“Your task is not to seek for love, but merely to seek and find all the barriers within yourself that you have built against it.” ~Jalaluddin Rumi
I think it speaks to the universality of the human experience that a 13th century Persian poet can resonate with a 21st century Western audience.
I’m especially fond of the line, “Whoever brought me here will have to take me home.” It sounds like a line Robert Hunter would write, and the Grateful Dead would interpret.
Who Speaks With My Mouth?
by Jalal ad-Din Muhammad Rumi
translated by Coleman Barks
All day I think about it, then at night I say it.
Where did I come from, and what am I supposed to be doing?
I have no idea.
My soul is from elsewhere, I’m sure of that,
and I intend to end up there.
This drunkenness began in some other tavern.
When I get back around to that place,
I’ll be completely sober. Meanwhile,
I’m like a bird from another continent, sitting in this aviary.
The day is coming when I fly off,
but who is it now in my ear who hears my voice?
Who says words with my mouth?
Who looks out with my eyes? What is the soul?
I cannot stop asking.
If I could taste one sip of an answer,
I could break out of this prison for drunks.
I didn’t come here of my own accord, and I can’t leave that way.
Whoever brought me here will have to take me home.
This poetry, I never know what I’m going to say.
I don’t plan it.
When I’m outside the saying of it,
I get very quiet and rarely speak at all.
(It may help to know that in Rumi’s time and place, drunkenness was often used as a metaphor for spiritual ecstasy.)
The Mouse and the Camel
Translated by Coleman Barks
A mouse caught hold of a camel’s lead rope
in his two forelegs and walked off with it,
imitating the camel drivers.
The camel went along,
letting the mouse feel heroic.
he thought. “I have something to teach you, presently.”
They came to the edge of a great river.
The mouse was dumbfounded.
“What are you waiting for?
Step forward into the river. You are my leader.
Don’t stop here.”
“I’m afraid of being drowned.”
The camel walked into the water. “It’s only
just above the knee.”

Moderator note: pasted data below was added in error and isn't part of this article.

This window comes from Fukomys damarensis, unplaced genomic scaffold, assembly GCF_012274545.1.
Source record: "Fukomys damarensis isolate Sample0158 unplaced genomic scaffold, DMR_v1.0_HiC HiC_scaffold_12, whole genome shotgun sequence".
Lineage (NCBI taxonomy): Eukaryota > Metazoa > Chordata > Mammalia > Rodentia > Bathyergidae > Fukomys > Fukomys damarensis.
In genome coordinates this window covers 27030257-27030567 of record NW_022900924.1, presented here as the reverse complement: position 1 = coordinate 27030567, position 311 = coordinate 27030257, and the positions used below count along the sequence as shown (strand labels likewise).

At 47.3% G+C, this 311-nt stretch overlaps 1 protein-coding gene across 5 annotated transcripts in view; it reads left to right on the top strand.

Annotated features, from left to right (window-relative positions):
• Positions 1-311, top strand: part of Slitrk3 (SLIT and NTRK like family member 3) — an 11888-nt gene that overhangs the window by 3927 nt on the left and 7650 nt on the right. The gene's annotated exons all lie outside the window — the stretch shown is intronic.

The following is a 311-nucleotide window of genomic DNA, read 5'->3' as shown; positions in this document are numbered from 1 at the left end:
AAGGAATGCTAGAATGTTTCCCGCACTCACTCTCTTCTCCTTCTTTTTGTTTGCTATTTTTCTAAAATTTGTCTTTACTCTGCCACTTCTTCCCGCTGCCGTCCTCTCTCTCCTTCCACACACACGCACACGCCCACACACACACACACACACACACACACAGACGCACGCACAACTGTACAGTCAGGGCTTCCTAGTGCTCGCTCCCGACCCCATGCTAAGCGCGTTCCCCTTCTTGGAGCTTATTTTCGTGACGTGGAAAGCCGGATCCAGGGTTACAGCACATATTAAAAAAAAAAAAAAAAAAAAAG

“Your knee! Your knee
is a hundred times over my head!”
“Well, maybe you shouldn’t be
leading a camel. Stay with those like yourself.
A mouse has nothing really to say to a camel.”
“Would you help me get across?”
“Get up on my hump. I am made to take hundreds like you across.”
You are not a prophet, but go humbly on the way of the prophets
and you can arrive where they are. Don’t try to steer the boat.
Don’t open a shop by yourself. Listen. Keep silent.
You are not God’s mouthpiece. Try to be an ear;
and if you do speak, ask for explanations.
The source of your arrogance and anger is your lust
and the rootedness of that is in your habits.
Someone who makes a habit of eating clay
gets mad when you try to keep him from it.
Being a leader can also be a poisonous habit,
so that when someone questions your authority,
you think, “He’s trying to take over.”
You may respond courteously, but inside you rage.
Always check your inner state
with the Lord of your Heart.
Copper doesn’t know it’s copper,
until it’s changed to gold.
Your loving doesn’t know its majesty,
until it knows its helplessness.
Excerpt from The Dream That Must Be Interpreted by Rumi (1207-1273):
as a mineral. We emerged into plant life
and into animal state, and then into being human,
and always we have forgotten our former states,
except in early spring when we slightly recall
being green again.
That’s how a young person turns
toward a teacher. That’s how a baby leans
toward the breast, without knowing the secret
of its desire, yet turning instinctively.
Humankind is being led along an evolving course,
through this migration of intelligences,
and though we seem to be sleeping,
there is an inner wakefulness
that directs the dream,
and that will eventually startle us back
to the truth of who we are.
This is interesting to me for two reasons: First from the religious and spiritual aspect, and second because it predates the theory of evolution by six centuries.
Lovers don’t finally meet somewhere.
They’re in each other all along.
“All religions, all this singing, one song. The differences are just illusion and vanity. Sunlight looks a little different on this wall than it does on that wall and a lot different on this other one, but it is still one light.” ~Rumi
Excerpt from A Great Wagon by Rumi:
Today, like every other day, we wake up empty
and frightened. Don’t open the door to the study
and begin reading. Take down a musical instrument.
Let the beauty we love be what we do.
There are hundreds of ways to kneel and kiss the ground.
Out beyond ideas of wrongdoing and rightdoing,
there is a field. I’ll meet you there.
When the soul lies down in that grass,
the world is too full to talk about.
Ideas, language, even the phrase each other
doesn’t make any sense.